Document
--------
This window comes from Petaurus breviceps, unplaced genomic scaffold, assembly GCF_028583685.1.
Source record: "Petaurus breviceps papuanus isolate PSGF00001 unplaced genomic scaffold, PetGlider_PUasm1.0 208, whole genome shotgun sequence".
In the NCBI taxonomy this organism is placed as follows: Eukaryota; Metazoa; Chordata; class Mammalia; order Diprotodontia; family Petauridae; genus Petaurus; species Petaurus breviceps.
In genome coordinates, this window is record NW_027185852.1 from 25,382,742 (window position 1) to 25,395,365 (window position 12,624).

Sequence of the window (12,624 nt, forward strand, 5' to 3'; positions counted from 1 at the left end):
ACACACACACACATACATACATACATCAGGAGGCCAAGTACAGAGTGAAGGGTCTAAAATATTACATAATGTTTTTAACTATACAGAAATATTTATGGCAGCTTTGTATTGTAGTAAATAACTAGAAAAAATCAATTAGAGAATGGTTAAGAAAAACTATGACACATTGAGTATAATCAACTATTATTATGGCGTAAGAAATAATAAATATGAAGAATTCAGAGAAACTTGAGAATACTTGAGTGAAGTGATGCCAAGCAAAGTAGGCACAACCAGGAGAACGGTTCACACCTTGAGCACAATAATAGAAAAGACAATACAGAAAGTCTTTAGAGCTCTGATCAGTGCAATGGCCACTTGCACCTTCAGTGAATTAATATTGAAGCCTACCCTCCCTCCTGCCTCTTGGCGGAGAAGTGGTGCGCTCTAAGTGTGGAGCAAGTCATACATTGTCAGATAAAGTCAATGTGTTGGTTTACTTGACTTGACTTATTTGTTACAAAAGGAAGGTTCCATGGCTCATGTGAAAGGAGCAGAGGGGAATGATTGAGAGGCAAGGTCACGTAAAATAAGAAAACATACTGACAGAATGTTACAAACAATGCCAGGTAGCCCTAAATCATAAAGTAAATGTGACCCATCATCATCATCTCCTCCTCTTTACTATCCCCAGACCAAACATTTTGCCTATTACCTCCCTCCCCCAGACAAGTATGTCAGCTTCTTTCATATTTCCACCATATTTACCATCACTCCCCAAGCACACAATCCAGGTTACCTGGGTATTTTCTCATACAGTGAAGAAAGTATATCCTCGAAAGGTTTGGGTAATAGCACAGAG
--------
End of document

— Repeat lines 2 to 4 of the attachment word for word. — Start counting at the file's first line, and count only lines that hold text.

Source record: "Petaurus breviceps papuanus isolate PSGF00001 unplaced genomic scaffold, PetGlider_PUasm1.0 208, whole genome shotgun sequence".
In the NCBI taxonomy this organism is placed as follows: Eukaryota; Metazoa; Chordata; class Mammalia; order Diprotodontia; family Petauridae; genus Petaurus; species Petaurus breviceps.
In genome coordinates, this window is record NW_027185852.1 from 25,382,742 (window position 1) to 25,395,365 (window position 12,624).